. . .no matter how small? How about when the goal is massive?
When I hear examples of appropriate research goals in genealogy workshops, they often are quite measurable and attainable. That is good; results like that provide us with encouragement to keep at our work. But what about when the goal is enormous?
It has been almost exactly nine years since I first received results for a family member's DNA test. The first test I purchased was a Y-DNA kit for my brother, who was thankfully willing to do anything that would help us—siblings and cousins—figure out where our paternal grandfather actually was born. That step launched me on the longest-term research goal I'd ever tackled: to document every first through sixth cousin I could find on either side of my family.
The reason for such an ambitious project was simple: I couldn't stand looking at the names of nearly one thousand matches and realize I hadn't the faintest clue how they fit into my family's picture.
Nine years later, and I have two ever-expanding trees. (I couldn't take on a project like that for my side of the family without doing the same for my in-laws' family lines, too.) Perhaps that will provide a reasonable explanation for my biweekly reports of how my trees are growing. After all, such numbers would otherwise appear quite outlandish to the average hobbyist.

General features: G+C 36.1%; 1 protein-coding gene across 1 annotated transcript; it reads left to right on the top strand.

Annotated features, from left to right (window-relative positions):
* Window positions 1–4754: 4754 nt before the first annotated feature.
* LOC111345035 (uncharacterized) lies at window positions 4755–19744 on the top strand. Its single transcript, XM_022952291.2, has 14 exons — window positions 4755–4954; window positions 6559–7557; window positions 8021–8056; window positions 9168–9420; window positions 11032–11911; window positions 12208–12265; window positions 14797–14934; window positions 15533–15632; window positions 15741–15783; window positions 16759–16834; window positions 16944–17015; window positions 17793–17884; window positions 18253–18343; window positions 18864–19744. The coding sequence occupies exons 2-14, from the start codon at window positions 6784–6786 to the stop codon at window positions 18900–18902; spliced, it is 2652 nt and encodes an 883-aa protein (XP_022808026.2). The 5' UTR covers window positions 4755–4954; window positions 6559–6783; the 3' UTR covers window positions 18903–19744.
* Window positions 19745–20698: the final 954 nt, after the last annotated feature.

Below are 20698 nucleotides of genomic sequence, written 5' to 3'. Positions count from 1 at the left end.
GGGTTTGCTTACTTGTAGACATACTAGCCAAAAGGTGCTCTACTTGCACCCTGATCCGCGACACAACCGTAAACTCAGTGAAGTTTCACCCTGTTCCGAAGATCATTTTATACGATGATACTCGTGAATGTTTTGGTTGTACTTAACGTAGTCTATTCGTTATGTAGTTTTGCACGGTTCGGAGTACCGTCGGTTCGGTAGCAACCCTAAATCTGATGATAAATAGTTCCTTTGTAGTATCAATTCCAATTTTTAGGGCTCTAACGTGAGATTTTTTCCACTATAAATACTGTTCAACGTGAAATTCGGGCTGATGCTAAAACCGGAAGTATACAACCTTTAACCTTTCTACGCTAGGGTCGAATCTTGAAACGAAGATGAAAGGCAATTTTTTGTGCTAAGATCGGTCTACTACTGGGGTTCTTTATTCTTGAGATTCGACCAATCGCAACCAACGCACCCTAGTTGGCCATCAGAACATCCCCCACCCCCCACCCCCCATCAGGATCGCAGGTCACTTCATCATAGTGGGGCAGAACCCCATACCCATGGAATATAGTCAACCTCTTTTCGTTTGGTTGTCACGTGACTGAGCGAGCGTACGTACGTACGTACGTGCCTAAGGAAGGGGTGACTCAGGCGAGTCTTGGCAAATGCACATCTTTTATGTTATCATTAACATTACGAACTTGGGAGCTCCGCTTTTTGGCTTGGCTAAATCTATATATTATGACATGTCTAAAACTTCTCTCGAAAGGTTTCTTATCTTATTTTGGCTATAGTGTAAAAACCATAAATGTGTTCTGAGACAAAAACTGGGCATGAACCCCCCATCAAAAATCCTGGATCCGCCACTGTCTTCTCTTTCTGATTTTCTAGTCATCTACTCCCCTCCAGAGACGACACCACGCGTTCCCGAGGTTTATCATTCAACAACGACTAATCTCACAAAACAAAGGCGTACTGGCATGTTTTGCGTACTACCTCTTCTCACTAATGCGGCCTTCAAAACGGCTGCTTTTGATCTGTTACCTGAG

While I took a break from blogging for the past six weeks, behind the scenes, I still pursued that overarching research goal. I'm still adding cousins to my trees. During that quiet time period, my own lines saw 114 documented individuals added to my tree, which now numbers 28,863. During that same quiet six weeks, I raced through 901 new entries, bringing my in-laws' tree's count to 29,590.
Behind the scenes, that frenzy of adding names had a sub-goal. Those directions I took from my Twelve Most Wanted research outline for the year. I was still working on my mother-in-law's Gordon line at the time, and had 168 Gordon DNA matches on Ancestry.com's ThruLines tool to confirm. Working on the documentation for those 168—I'm not finished yet!—has so far brought in those 901 entries. After all, families do multiply.
The virtue of having such a long-range goal is that eventually—though ever so slowly—it becomes easier to place those distant cousin matches on my tree. In some cases, I've already placed them in their correct location, before even realizing we have a DNA match. It was such slow going at first, back in July of 2013 when I first began receiving those DNA matches, but over the years, the effort has eventually paid off well.
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